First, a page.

Nine Elms railway station

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For the planned London Underground station, see Nine Elms tube station.
Detail from a map of 1847 showing the station

Nine Elms Railway Station in the London district of Battersea was opened on 21 May 1838 as the London terminus of the London & Southampton Railway which on the same day became the London and South Western Railway. The building in the neo-classical style was designed by Sir William Tite. The station was inconveniently situated for travel to central London, with the necessity to complete the journey by road or by the steam boats connecting the station to points between Vauxhall and London Bridge.[1]

The station was closed to passengers from 11 July 1848 when the L&SWR opened its metropolitan extension from Nine Elms to Waterloo (then called Waterloo Bridge Station), and the area adjacent to the station housed the L&SWR's carriage and wagon works until their relocation to Eastleigh in 1909.[2] After closure to passengers the station and surrounding tracks continued in use for goods traffic. In 1941 the building was damaged by German bombs and it was demolished in the 1960s. The station closed as a freight depot on 29 July 1968.[3] The site became the flower section of the New Covent Garden Market in 1974.[4]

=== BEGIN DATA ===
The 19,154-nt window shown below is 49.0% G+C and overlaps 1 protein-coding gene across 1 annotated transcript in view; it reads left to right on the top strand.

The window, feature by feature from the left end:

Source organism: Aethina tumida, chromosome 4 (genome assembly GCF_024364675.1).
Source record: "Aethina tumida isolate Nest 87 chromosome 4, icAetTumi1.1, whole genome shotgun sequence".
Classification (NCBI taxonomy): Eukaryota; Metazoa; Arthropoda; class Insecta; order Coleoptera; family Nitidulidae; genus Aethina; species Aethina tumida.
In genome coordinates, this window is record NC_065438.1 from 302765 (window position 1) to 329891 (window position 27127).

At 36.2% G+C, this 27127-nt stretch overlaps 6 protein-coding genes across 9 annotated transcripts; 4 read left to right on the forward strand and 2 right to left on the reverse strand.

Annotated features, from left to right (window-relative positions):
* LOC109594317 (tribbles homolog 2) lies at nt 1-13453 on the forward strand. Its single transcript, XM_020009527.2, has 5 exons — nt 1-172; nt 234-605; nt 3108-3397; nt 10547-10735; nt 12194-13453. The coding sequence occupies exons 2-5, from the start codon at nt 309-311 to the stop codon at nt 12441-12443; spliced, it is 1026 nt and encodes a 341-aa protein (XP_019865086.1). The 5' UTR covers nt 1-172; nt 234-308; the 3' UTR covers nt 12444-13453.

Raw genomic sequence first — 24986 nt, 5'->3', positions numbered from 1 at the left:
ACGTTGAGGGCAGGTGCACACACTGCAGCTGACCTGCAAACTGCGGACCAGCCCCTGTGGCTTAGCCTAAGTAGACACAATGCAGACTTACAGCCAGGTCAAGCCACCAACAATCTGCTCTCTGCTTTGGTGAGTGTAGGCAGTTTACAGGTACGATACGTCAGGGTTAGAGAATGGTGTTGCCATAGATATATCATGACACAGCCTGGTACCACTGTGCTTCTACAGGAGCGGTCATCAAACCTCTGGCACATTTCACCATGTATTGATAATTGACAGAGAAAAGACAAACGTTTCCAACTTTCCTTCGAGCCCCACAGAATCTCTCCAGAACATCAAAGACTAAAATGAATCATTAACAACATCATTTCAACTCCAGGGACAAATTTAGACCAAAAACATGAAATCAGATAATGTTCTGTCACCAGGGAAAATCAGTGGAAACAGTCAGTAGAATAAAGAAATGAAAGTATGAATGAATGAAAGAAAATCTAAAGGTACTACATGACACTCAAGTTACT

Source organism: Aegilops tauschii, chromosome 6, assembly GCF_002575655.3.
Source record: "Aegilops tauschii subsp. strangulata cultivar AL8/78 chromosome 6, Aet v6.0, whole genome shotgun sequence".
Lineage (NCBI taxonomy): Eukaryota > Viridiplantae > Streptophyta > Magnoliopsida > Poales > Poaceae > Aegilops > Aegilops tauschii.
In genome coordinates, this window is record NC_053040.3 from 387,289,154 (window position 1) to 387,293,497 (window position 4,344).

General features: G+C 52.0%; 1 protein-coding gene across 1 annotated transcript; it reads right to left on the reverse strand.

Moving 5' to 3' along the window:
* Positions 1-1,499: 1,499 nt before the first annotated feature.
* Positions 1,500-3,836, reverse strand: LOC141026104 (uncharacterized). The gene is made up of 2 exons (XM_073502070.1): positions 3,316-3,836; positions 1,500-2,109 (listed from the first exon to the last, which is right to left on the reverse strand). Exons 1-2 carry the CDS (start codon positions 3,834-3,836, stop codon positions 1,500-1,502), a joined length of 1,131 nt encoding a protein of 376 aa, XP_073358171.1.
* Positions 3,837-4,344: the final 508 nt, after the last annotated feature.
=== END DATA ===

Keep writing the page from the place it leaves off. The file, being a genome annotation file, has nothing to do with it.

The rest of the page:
1. ^ Nine Elms Station, image and information at Science and Society
  2. ^ Mitchell, Vic; Smith, Keith (1988). Waterloo to Windsor. Middleton Press. p. 18. ISBN 0-906520-54-1. 
  3. ^ Chronology of London Railways by H.V. Borley ISBN 0 901461 33 4
  4. ^ "Heritage - Nine Elms". Nine Elms on the South Bank. Retrieved 2013-03-07. 

Coordinates: 51°29′05″N 0°07′40″W / 51.4846°N 0.1278°W / 51.4846; -0.1278